Sarawak State Legislative Assembly Building in Kuching, Malaysia

Sarawak Report

Designing and building the systems for one of South East Asia's most impactful sites.

We worked on Sarawak Report, the South-East Asia investigative platform from its founding in 2010 to 2018. We gained invaluable experience in scale, security, accessibility and what it means to be working at the forefront of world news. Below are some of the many highlights of our varied work.

Truly Mobile first

Sarawak Report launched as a desktop only site. As it grew in readership and reach we started to notice a significant change in visitor patterns: Mobile use was on the rise. This led to re-design and re-development from the ground-up, paving the way to becoming one of South East Asia's first responsive (mobile first) news websites.

Mapping Bribes

For the 2011 and 2013 Sarawak State Election, we launched an open-source site for the collection of election tampering and corruption evidence. Bribes, payments and many other instances of election tampering were mapped across Sarawak.

Radio Free Sarawak

Radio Free Sarawak is a community radio station broadcasting on shortwave and online across the Malaysian state of Sarawak in the native language Iban. Its daily show was streamed out on Shortwave and downloadable online as a daily podcast. We worked on the site in parallel with Sarawak Report and helped establish the station at various locations. We also designed and helped sell t-shirts to support the station (and we made this patch too) among other activities.

We are around 10 miles in-land somewhere in Sarawak, driving down dirt roads on our way to dinner with some friends.

It's a hot and humid day, though rain is forecast for the afternoon. This is our first time visiting Sarawak and it's been an interesting trip so far. We are finally seeing the place we have done so much work about and meeting the people who read our stories and listened to our shows.

My phone informs me that the area has a little bit of 3G, but I doubt there is any other internet connectivity out here. Just before we start eating someone pulls out their Samsung smartphone and types in the website address for Radio Free Sarawak (he doesn't know that we designed and built it) and what comes next completely takes us by surprise. He doesn't download the show or use any app but presses play on the latest episode and leaves it streaming throughout the meal.

Like a wild User Testing scenario, you can never quite predict how people might use what you design and construct. There is something incredibly satisfying to witness something you spent ages fretting over benefitting someone who might otherwise not be able to listen in.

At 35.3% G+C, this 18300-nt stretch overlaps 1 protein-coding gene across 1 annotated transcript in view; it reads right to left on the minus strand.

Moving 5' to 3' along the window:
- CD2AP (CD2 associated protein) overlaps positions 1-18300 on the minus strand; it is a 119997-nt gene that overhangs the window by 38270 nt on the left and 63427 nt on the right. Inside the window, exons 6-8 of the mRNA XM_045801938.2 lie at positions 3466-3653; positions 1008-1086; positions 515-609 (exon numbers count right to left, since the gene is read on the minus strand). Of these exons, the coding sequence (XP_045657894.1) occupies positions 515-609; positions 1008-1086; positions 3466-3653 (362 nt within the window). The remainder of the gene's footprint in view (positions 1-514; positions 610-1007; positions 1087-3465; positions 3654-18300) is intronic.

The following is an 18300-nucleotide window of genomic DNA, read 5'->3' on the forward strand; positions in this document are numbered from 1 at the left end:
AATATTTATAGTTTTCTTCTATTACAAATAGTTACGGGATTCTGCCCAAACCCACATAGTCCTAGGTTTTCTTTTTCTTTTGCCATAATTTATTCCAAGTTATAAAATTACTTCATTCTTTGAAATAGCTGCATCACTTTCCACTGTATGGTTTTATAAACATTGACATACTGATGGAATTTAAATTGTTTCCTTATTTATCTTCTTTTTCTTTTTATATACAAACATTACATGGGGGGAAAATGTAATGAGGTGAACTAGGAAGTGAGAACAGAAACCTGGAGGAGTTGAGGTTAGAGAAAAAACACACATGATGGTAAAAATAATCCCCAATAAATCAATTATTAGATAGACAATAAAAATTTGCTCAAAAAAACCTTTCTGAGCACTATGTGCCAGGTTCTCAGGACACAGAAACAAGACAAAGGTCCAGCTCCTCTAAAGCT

Turning Radio Free Sarawak into a mobile first responsive site and keeping file sizes down seemed like a great idea, but seeing it used in the wild makes ideas such as these even more important.

Simulating Dam Destruction

The state Government in Sarawak was planning to construct a Dam blocking the Baram River, deep in the Malaysian state of Sarawak. The dam would have permanently destroyed a string of villages and upended the lives and livelihoods of its inhabitants. We worked with local NGOs on the ground to map the destruction its construction would cause. Protesters on the ground successfully blocked construction for more than 800 days and the dam project was eventually abandoned.

Headless for a Reason

In 2015 Sarawak Report went headless, separating the front-end that served its visitors from the backend systems. This drastically improved our uptime and security. In fact, this worked so well that the only way left to stop people from visiting the site was to ban it outright and that's exactly what the (then) Malaysian government did. We were also one of the first sites to join Cloudflare's Project Galileo.

Read more about Project Galileo

Mobile Apps & Google Ads

When the site was banned by the then Malaysian Government in 2015, it posed a new challenge. We approached this on multiple fronts.

  • We created numerous proxy sites using a variety of sub domains and domain names.

  • We ran multiple Google Ads campaigns to promote the proxy sites together with a concerted effort on Social.

  • We developed (with the help of incredible contributions from the community) dedicated iOS and Android apps. These apps were downloaded by thousands of people and proved incredible successful.

  • We cross published stories on Medium until Medium was banned too.